The pathogen-occupied vacuoles of Anaplasma phagocytophilum and Anaplasma marginale interact with the endoplasmic reticulum

Hilary K. Truchan, Chelsea L. Cockburn, Kathryn S. Hebert, Forgivemore Magunda, Susan M. Noh, Jason A. Carlyon*

*Corresponding author for this work

Research output: Contribution to journalArticlepeer-review

35 Scopus citations


The genus Anaplasma consists of tick-transmitted obligate intracellular bacteria that invade white or red blood cells to cause debilitating and potentially fatal infections. A. phagocytophilum, a human and veterinary pathogen, infects neutrophils to cause granulocytic anaplasmosis. A. marginale invades bovine erythrocytes. Evidence suggests that both species may also infect endothelial cells in vivo. In mammalian and arthropod host cells, A. phagocytophilum and A. marginale reside in host cell derived pathogen-occupied vacuoles (POVs). While it was recently demonstrated that the A. phagocytophilum-occupied vacuole (ApV) intercepts membrane traffic from the trans-Golgi network, it is unclear if it or the A. marginale-occupied vacuole (AmV) interacts with other secretory organelles. Here, we demonstrate that the ApV and AmV extensively interact with the host endoplasmic reticulum (ER) in endothelial, myeloid, and/or tick cells. ER lumen markers, calreticulin, and protein disulfide isomerase, and the ER membrane marker, derlin-1, were pronouncedly recruited to the peripheries of both POVs. ApV association with the ER initiated early and continued throughout the infection cycle. Both the ApV and AmV interacted with the rough ER and smooth ER. However, only derlin-1-positive rough ER derived vesicles were delivered into the ApV lumen where they localized with intravacuolar bacteria. Transmission electron microscopy identified multiple ER-POV membrane contact sites on the cytosolic faces of both species' vacuoles that corresponded to areas on the vacuoles' lumenal faces where intravacuolar Anaplasma organisms closely associated. A. phagocytophilum is known to hijack Rab10, a GTPase that regulates ER dynamics and morphology. Yet, ApV-ER interactions were unhindered in cells in which Rab10 had been knocked down, demonstrating that the GTPase is dispensable for the bacterium to parasitize the ER. These data establish the ApV and AmV as pathogen-host interfaces that directly engage the ER in vertebrate and invertebrate host cells and evidence the conservation of ER parasitism between two Anaplasma species.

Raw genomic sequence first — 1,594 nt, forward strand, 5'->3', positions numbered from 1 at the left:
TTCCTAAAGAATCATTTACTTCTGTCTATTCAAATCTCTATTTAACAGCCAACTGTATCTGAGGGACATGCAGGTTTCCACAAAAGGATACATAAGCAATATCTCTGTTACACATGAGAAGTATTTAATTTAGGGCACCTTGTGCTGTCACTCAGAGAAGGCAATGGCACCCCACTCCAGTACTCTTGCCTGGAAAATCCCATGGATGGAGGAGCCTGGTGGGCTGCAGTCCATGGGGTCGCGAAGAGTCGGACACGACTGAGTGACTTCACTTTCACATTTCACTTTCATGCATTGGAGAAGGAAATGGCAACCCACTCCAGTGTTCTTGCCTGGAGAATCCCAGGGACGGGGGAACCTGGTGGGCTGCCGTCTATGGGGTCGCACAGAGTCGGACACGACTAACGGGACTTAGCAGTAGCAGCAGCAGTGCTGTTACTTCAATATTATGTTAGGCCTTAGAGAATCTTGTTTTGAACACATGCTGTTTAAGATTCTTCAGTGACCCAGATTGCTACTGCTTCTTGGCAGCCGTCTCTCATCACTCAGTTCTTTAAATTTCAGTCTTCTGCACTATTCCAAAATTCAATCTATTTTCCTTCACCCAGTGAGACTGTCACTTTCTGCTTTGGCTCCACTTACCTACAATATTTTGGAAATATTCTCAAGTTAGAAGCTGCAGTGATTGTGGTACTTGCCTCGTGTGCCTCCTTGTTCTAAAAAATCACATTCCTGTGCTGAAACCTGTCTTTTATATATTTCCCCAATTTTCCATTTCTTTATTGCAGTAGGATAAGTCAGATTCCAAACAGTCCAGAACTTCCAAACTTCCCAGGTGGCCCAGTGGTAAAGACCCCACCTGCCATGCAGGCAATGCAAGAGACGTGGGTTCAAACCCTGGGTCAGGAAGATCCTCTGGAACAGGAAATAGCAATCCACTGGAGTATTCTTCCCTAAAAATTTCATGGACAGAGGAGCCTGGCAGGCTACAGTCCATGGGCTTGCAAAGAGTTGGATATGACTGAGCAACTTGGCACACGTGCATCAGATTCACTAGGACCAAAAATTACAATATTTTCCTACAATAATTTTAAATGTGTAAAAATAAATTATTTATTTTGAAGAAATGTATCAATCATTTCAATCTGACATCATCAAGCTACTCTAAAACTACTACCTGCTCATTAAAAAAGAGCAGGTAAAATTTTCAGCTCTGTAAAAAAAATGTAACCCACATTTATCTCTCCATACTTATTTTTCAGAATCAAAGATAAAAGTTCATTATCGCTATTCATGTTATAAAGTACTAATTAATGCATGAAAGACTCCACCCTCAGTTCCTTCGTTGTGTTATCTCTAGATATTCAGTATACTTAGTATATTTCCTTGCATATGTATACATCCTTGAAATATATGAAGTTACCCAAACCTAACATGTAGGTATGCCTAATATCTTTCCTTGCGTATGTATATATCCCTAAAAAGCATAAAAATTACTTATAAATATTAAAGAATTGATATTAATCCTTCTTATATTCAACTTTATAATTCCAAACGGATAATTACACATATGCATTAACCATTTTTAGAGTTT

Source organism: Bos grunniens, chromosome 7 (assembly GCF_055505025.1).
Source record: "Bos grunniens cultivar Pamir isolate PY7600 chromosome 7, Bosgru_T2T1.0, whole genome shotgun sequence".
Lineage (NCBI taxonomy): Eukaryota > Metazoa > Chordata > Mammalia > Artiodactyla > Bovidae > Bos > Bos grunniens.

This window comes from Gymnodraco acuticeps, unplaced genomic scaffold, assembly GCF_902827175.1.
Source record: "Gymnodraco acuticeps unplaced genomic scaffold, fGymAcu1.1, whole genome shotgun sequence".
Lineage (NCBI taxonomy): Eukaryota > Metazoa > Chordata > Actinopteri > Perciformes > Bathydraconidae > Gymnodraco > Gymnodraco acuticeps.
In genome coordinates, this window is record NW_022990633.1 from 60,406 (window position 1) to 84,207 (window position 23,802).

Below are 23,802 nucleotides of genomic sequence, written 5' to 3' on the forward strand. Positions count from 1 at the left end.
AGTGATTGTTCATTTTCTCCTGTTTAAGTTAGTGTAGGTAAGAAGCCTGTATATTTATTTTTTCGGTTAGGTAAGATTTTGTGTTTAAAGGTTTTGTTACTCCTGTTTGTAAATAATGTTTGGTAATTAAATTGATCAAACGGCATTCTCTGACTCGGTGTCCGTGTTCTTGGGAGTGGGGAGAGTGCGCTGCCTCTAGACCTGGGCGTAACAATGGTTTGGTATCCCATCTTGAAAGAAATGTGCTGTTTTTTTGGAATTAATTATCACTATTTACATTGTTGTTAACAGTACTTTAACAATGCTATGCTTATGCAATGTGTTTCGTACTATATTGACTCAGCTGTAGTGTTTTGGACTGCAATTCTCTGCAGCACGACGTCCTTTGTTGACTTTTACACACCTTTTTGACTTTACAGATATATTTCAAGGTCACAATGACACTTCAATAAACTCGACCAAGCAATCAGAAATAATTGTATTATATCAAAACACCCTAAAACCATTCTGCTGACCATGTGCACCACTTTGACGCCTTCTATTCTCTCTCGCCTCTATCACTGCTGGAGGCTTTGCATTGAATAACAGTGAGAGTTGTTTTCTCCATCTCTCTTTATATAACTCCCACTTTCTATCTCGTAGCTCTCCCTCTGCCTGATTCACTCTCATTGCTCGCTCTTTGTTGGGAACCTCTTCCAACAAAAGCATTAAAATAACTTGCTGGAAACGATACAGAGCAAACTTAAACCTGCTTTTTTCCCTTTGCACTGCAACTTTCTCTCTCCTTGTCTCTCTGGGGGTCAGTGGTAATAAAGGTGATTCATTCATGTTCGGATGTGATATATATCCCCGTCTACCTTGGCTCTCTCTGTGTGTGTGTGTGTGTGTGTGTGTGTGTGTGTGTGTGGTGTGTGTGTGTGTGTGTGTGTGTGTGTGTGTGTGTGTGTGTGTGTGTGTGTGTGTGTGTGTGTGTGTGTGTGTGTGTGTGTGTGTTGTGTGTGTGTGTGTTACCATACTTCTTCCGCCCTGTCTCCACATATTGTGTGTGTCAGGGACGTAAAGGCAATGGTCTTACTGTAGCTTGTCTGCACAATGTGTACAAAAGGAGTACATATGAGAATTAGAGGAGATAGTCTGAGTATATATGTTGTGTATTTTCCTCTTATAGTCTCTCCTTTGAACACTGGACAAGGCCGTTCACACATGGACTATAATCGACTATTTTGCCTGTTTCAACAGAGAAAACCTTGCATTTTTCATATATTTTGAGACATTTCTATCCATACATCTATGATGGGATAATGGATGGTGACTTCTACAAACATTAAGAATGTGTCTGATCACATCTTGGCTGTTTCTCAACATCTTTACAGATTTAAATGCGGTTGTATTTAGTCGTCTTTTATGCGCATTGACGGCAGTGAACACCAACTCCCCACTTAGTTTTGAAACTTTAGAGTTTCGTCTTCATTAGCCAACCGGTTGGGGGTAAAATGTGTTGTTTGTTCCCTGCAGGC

Original languageEnglish (US)
Article number22
JournalFrontiers in Cellular and Infection Microbiology
Issue numberMAR
StatePublished - Mar 1 2016


  • Anaplasmataceae
  • Endoplasmic reticulum
  • Intracellular bacteria
  • Pathogen synapse
  • Rab
  • Rickettsia

ASJC Scopus subject areas

  • Microbiology (medical)
  • Infectious Diseases
  • Microbiology
  • Immunology


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